Personally, I'd go TB and CC, I'm not a huge Ned Ludd fan. Lots of folks are, though...

                  1. re: JillO

                    Thanks! I'm definitely leaning toward biting the bullet and doing Toro Bravo. My fellow diners won't be happy about the wait, but we usually do brunch and don't eat again until dinner so maybe we can get over there by 5 and avoid the crowds. After that, leaning toward Laurelhurst Market, but it's essentially tied with CC for me.

                    I love the idea of Ned Ludd, but the current menu doesn't really grab me as much as the others. Also, maybe I'm imagining things, but it seems like it's more limited than it was when I looked at it for trips in previous years (fewer sections, no more meat pies, etc.)

                    1. re: crsin

                      Yeah, I love Laurelhurst Market too. You will just have to plan another trip, crsin! ;o)

                  2. re: crsin

                    Was just there last weekend and ate dinners at Ned Ludd, Nostrana and Clyde Common. Of the 3, Clyde Common was the winner. While we wanted to love Ned Ludd it just didn't do it for us - nothing bad, just small misses. Nostrana had the most enjoyable cocktails and was local and lovely, but it's still Italian. Clyde Common's dessert menu was the most enjoyable and while I ate light (John's Vegetable plate), my friends about licked their plates clean. And with seating upstairs plus the communal-like tables downstairs you might have an easier time getting in to CC? Enjoy!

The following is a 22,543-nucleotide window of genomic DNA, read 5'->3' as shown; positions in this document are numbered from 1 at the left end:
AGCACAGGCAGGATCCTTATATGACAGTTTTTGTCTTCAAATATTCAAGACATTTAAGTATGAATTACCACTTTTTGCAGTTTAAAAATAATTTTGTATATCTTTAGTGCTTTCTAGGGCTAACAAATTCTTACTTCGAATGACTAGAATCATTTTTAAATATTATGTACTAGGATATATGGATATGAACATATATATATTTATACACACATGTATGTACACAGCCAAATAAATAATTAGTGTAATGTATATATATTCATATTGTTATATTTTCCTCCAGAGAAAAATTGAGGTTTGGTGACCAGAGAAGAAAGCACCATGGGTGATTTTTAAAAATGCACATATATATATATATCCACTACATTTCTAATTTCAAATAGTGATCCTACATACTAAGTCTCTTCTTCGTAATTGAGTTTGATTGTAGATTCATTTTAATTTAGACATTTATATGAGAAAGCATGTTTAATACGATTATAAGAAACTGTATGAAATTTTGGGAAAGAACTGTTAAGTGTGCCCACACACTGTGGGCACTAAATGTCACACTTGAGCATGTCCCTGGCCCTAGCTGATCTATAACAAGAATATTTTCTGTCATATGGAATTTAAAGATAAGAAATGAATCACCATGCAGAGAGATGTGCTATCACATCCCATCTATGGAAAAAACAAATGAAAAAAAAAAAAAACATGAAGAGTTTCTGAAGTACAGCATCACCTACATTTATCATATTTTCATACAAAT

1. re: Celery

                      Interesting, thanks. I'm leaning toward dropping Ned Ludd from the list, but I'll see what the June menu has to offer.

                      It's really down to CC, Toro Bravo and Laurelhurst Market. Will probably do Laurelhurst, and play the other by ear, depending on the time we end up being ready to eat. If we're going to dinner during peak hours, I'll probably head to CC, since our hotel is down the street (assuming it's okay to put name on the list and come back later?) plus more seating it sounds like. If we end up eating early enough to avoid the crowd at TB, that will probably be the one.

                      Then again, if by some freak chance the stars align and I'm able to get two walk-in dinners in this trip, might just have to do both!

                      1. re: crsin

                        Dunno if you were interested in doing a brunch but we had a lovely one at Ned Ludd a week and a half ago on visit. Excellent lamb rillette. Could be a way to give them a try...

                  3. Read a bit on this, but couldn't get a clear answer: is it recommended that people do the tasting menu at Toro Bravo, or piece together their own? How many plates do you usually get per person with the $30pp tasting?

                    Still having a hell of a time deciding between TB, CC, and LM. Would it be worth it to skip a lunch at Pok Pok for a lunch at LM or CC, instead?

                    2 Replies
                      1. re: Leonardo

                        Will do. The other menus don't appeal to me as much for lunch.

                        Any insight re: TB tasting/chef's choice option?